The said extract has been surely taken from the children’s classic fiction, Matilda by Roald Dhal. This particular text has been taken from the scene when Bruce Bogtrotter is asked to come up on the stage by Ms. Trunchbull to answer for his crimes.
The text comprises of dialogues and is narration for the purposes for entertainment solely. The language is smooth and developed and caters to the reading of children and adults alike. The said extract could easily be a school reading activity for students of a primary level. When the text indulges in dialogues, it clearly depicts the various speaking mannerisms of the characters portrayed.
The text begins with a question, which in essence is not a rhetorical question and is directed at one of the characters asking “Who?” which is followed by the flat statement that does not hint on the who is speaking nor the manner or tone in which it is replied, “The Trenchbull”. At the foresight, it appears that (especially if the reader may be unaware of the character and its predispositions) it might be a place, an event or even a monster of some sort for the text is apparently fiction in the real sense.
The following reply by Matilda in which she mentions how being in her school is “like being in a cage with a cobra” and with this simple yet effective simile which helps invoke a strong emotion in the readers’ mind of fright and imminent death or even catastrophe. This comment by the lead/central character followed by an extension of the metaphor/extended metaphor where she mentions how one has to be “very fast on your feet” if one desires to survive or remain safe, shows that the character understands that the only way to survive is to be smart in the head and quick in the movements. This helps create a feeling of realism, and even foreboding that creates a heightened sense of survival instincts and induces emotion of uncomfortable moments ahead in the text.
When the narrator talks of how “They got another example of how dangerous the Headmistress could be”, the reader is clear on two things: firstly, that upcoming is another display of this “dangerous” behavior of which Matilda mentions that one has to sidestep and secondly, that this “Trunchbull” is not an oark or a deatheater but a headmistress of a school.
The word “Assembly Hall” and then again “Assembly” in the following paragraph, have been capitalized to show the importance of the said place. It appears that the assembly place is a place where students are seldom made to visit and is a setting of seriousness. This only adds to the feeling of foreboding in the reader, and hence for him/her, the moment of dread is soon to come.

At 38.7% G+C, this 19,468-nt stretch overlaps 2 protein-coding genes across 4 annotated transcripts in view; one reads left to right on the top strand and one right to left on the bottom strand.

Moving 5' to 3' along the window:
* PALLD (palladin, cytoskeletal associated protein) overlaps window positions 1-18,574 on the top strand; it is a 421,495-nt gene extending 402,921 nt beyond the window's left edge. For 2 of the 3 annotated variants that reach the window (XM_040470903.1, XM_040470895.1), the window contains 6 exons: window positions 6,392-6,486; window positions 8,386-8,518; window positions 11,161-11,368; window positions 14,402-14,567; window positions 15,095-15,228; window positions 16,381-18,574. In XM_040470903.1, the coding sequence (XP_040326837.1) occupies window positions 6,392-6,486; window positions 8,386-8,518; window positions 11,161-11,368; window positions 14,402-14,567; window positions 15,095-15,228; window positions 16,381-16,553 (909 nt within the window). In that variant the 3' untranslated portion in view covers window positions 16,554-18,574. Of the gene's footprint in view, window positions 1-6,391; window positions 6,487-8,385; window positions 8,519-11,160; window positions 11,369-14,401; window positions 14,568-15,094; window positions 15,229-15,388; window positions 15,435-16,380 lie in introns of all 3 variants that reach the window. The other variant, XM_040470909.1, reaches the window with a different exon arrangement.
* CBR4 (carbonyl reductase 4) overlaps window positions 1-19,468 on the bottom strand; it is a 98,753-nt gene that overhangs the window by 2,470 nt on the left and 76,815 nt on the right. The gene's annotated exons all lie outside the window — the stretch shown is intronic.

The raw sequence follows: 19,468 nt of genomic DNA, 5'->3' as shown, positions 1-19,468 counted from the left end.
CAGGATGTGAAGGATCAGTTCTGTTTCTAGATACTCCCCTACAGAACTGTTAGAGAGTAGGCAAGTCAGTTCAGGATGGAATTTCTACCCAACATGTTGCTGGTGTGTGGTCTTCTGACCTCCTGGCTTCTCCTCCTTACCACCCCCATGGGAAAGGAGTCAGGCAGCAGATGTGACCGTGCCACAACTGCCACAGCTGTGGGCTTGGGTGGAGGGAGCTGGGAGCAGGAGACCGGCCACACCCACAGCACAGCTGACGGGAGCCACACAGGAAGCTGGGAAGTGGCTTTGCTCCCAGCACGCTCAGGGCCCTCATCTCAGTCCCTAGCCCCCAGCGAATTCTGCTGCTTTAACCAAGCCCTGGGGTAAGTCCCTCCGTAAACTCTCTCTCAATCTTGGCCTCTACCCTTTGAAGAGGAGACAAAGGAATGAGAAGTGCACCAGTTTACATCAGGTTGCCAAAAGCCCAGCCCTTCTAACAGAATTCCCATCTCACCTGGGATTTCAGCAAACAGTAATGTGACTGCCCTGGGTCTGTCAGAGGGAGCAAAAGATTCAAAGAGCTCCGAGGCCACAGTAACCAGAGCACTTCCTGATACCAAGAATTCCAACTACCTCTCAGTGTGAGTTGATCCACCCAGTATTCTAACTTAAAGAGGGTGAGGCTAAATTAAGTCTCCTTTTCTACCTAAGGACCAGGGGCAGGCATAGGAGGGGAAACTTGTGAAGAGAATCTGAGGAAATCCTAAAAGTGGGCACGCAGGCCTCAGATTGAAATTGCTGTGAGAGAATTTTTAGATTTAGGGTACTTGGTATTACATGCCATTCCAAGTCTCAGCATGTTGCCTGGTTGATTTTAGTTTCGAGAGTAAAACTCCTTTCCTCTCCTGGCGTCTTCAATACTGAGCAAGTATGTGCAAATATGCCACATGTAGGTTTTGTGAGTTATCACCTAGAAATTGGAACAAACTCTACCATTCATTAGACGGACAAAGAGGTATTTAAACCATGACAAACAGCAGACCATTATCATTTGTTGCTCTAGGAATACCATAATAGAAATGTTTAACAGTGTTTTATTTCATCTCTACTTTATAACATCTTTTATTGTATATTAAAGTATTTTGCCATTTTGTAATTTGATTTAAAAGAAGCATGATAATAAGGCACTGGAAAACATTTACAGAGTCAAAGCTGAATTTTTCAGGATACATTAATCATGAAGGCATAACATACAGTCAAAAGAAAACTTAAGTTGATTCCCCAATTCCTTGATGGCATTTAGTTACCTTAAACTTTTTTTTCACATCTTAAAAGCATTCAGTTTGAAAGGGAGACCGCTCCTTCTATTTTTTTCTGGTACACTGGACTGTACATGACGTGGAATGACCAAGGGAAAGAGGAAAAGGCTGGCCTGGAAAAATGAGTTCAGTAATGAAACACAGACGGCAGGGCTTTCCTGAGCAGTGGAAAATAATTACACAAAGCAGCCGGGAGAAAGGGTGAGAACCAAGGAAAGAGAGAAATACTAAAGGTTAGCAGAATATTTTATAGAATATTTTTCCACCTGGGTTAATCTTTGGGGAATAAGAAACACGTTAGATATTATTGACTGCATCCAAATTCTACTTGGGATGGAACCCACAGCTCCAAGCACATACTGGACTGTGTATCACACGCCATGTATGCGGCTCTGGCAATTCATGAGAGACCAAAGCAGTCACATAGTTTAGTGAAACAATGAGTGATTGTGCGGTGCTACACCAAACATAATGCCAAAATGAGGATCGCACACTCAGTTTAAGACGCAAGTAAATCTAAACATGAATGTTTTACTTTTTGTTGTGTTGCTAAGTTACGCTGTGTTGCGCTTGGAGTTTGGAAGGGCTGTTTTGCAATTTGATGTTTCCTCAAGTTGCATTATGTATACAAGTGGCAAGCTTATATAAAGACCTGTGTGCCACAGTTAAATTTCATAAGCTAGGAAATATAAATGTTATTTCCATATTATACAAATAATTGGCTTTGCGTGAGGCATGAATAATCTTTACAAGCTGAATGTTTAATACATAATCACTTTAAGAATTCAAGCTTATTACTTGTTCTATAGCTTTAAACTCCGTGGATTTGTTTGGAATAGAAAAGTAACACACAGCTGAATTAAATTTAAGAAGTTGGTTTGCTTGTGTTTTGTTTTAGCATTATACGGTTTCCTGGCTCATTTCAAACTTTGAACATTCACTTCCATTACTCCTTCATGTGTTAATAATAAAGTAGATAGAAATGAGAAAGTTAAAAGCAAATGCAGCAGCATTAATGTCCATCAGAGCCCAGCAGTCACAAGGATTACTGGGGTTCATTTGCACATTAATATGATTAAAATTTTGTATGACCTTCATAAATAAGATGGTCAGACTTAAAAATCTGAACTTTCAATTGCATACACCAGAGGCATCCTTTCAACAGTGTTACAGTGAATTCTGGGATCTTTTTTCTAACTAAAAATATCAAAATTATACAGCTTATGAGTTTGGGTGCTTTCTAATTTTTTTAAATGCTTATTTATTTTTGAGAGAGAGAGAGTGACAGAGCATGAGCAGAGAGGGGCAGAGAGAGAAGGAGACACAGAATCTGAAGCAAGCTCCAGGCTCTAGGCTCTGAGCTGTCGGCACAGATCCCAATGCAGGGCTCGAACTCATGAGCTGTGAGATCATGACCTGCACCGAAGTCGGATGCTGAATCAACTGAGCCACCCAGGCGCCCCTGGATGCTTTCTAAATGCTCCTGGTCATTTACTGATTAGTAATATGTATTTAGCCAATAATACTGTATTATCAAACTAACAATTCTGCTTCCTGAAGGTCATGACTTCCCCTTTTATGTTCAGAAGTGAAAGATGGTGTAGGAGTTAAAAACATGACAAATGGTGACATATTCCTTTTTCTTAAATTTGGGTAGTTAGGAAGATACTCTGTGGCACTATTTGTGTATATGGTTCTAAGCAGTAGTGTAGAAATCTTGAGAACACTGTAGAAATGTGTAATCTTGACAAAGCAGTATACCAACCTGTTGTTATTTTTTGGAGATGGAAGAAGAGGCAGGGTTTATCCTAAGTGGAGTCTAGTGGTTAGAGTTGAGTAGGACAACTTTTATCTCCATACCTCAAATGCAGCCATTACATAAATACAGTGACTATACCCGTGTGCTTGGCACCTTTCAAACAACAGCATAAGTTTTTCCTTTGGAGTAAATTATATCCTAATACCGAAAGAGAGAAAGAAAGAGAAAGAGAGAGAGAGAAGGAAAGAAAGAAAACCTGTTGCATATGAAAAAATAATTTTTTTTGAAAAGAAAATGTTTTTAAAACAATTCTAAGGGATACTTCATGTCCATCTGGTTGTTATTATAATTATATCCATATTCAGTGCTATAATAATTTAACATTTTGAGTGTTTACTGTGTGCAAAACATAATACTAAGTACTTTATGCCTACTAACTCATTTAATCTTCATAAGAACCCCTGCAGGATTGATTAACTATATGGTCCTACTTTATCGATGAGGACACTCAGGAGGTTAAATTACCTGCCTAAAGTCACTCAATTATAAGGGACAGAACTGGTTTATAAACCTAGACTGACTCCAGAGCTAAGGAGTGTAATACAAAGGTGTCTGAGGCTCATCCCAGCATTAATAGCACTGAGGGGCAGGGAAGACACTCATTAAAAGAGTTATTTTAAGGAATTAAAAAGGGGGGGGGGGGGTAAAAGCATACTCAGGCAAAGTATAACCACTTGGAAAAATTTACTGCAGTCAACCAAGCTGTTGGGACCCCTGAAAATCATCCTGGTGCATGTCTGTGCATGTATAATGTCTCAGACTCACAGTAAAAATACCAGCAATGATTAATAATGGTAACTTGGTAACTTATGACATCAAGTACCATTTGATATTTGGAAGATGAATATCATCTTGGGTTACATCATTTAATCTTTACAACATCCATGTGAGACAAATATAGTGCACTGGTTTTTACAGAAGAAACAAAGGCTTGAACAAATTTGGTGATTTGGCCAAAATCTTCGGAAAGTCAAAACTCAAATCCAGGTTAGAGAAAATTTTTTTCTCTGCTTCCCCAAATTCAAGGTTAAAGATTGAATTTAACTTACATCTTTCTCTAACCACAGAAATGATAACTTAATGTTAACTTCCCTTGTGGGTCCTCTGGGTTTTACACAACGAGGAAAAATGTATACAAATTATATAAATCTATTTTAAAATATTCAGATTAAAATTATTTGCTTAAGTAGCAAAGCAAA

The mention of the “two hundred and fifty” students and then the addition of “or so boys and girls” shows that author is either not sure of how many students there are but wants to make sure that the reader feels that a ‘healthy’ or a ‘handsome’ amount of students were seated in the Hall. This technique where the author does not really say how many individuals are involved gives a sense of a collective whole. Which is the supposed intention as this ‘collective whole’ has been referred to as a “sea of upturned faces” too. Here too the feeling is imposed that there are many but not just that but that these are a ‘mass’ and perhaps not to be meddled with.
Also, “sea of upturned faces” is a metaphor and the “faces” part makes it a synecdoche where the student as an individual is not pointed out but as a ‘face’. This also hints on the innocence of the students, or perhaps even their vulnerability, where they are waiting for the other shoe to drop.
A certain element of imagery is found in the text which helps create a vivid picture in the reader’s mind and involves the reader with the on goings of the novel. This includes when the Trunchbull enters the great Assembly Hall wearing “green breeches” with a “riding-crop” in hand and “legs apart” creates a strong picture in the mind of the reader of utmost horror and the familiar feeling of foreboding returns to mind which has been prevalent predominantly in this text. There is also repetition of the /i:/ sound in green breeches which helps create a smoother picture. With the words like “glaring” and “marched”, both denoting to Ms. Trunnchbull, a nostalgic feeling of nazi army or even a primitive bull comes to mind, flaring at the nostrils.
Suspense and intrigue seems to build up with dialogues as such “What’s going to happen?” and “I don’t know” followed by a comment or one can assume to be a hint from the narrator of “what was coming next”. It appears that as the story progresses, the suspense is thickening which seems to be one of the major themes of the story.
There is a certain level of characterization even in this short extract, for instance the character of Bruce Bogtrotter. For one, it is an explicit example of alliteration where the /b/ sound is noticeable. More importantly, words used to describe him include, “decidedly large and round” and among his movements include “waddled briskly”, which is a form of subtle oxymoron, as the act of waddling a rarely ‘brisk’. This also reinforces to the reader as because Bogtrotter was round so a feeling of how it might have been difficult to be actually quick in his step, hence leaving the reading with the feeling of a difficult, gasping breath.
Other than that Bogtrotter later being “more puzzled than ever” shows how he had next to no clue of what was going on and was honestly in the dark. When at one point he tries to say something with “Steady on”, and “dash it all”, he doesn’t make much sense. This is also an indication of his colloquial use where he has reserved only to phrasal verbs, more common among children still developing their language. Additionally, as he has no idea why he is being targeted, this also shows his speechlessness teamed with extreme anxiety.
The use of the image on the second page, albeit a sketch in black and white, is a major aid to the reader’s mind. Considering that the reader might have already watched the Hollywood adaptation of the novel, but still the image created in the reader’s mind in the previous page of how Ms. Trunchbull stood “glaring” at the “upturned sea of faces” is now brought forth vividly in the form of an image to the reader. Additionally, the use of verbs like “ordered”, “barked” and “shouted” used to describe the speech of the headmistress also reinforces the notion of fierce severity in the character of Ms. Trunchbull. The image with its stern look, an unquestionable frown also adds further to this emotion.